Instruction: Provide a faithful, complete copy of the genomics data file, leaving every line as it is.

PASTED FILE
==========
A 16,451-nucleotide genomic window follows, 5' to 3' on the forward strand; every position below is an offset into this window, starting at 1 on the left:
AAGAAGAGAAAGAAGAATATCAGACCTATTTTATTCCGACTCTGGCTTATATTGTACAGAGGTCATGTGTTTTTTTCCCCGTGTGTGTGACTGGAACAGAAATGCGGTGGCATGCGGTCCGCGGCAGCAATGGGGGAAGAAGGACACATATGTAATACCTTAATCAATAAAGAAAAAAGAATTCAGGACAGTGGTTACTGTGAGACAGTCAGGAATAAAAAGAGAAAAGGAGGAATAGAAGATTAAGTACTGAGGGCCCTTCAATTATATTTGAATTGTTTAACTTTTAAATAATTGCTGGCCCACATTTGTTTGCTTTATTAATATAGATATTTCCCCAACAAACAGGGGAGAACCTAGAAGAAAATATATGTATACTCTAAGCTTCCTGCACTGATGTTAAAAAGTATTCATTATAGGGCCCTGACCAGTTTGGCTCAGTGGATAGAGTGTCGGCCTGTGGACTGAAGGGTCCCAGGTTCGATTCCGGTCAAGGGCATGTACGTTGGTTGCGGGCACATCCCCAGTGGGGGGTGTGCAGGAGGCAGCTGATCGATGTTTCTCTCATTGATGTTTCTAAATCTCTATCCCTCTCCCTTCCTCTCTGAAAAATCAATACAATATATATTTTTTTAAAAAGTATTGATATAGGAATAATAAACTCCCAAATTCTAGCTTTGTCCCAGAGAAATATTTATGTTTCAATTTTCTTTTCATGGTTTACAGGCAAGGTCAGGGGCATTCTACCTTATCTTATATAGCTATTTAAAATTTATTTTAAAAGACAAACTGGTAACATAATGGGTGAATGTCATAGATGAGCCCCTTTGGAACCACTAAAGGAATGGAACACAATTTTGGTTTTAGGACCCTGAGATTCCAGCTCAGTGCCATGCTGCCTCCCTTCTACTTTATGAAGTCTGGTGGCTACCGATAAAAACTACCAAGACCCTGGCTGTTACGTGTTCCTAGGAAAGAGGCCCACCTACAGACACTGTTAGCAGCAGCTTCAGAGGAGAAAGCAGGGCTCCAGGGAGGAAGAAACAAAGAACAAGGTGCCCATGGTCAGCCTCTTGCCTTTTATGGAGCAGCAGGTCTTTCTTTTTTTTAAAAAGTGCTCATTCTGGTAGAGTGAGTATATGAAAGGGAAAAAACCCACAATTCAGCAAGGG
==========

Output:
A 16,451-nucleotide genomic window follows, 5' to 3' on the forward strand; every position below is an offset into this window, starting at 1 on the left:
AAGAAGAGAAAGAAGAATATCAGACCTATTTTATTCCGACTCTGGCTTATATTGTACAGAGGTCATGTGTTTTTTTCCCCGTGTGTGTGACTGGAACAGAAATGCGGTGGCATGCGGTCCGCGGCAGCAATGGGGGAAGAAGGACACATATGTAATACCTTAATCAATAAAGAAAAAAGAATTCAGGACAGTGGTTACTGTGAGACAGTCAGGAATAAAAAGAGAAAAGGAGGAATAGAAGATTAAGTACTGAGGGCCCTTCAATTATATTTGAATTGTTTAACTTTTAAATAATTGCTGGCCCACATTTGTTTGCTTTATTAATATAGATATTTCCCCAACAAACAGGGGAGAACCTAGAAGAAAATATATGTATACTCTAAGCTTCCTGCACTGATGTTAAAAAGTATTCATTATAGGGCCCTGACCAGTTTGGCTCAGTGGATAGAGTGTCGGCCTGTGGACTGAAGGGTCCCAGGTTCGATTCCGGTCAAGGGCATGTACGTTGGTTGCGGGCACATCCCCAGTGGGGGGTGTGCAGGAGGCAGCTGATCGATGTTTCTCTCATTGATGTTTCTAAATCTCTATCCCTCTCCCTTCCTCTCTGAAAAATCAATACAATATATATTTTTTTAAAAAGTATTGATATAGGAATAATAAACTCCCAAATTCTAGCTTTGTCCCAGAGAAATATTTATGTTTCAATTTTCTTTTCATGGTTTACAGGCAAGGTCAGGGGCATTCTACCTTATCTTATATAGCTATTTAAAATTTATTTTAAAAGACAAACTGGTAACATAATGGGTGAATGTCATAGATGAGCCCCTTTGGAACCACTAAAGGAATGGAACACAATTTTGGTTTTAGGACCCTGAGATTCCAGCTCAGTGCCATGCTGCCTCCCTTCTACTTTATGAAGTCTGGTGGCTACCGATAAAAACTACCAAGACCCTGGCTGTTACGTGTTCCTAGGAAAGAGGCCCACCTACAGACACTGTTAGCAGCAGCTTCAGAGGAGAAAGCAGGGCTCCAGGGAGGAAGAAACAAAGAACAAGGTGCCCATGGTCAGCCTCTTGCCTTTTATGGAGCAGCAGGTCTTTCTTTTTTTTAAAAAGTGCTCATTCTGGTAGAGTGAGTATATGAAAGGGAAAAAACCCACAATTCAGCAAGGG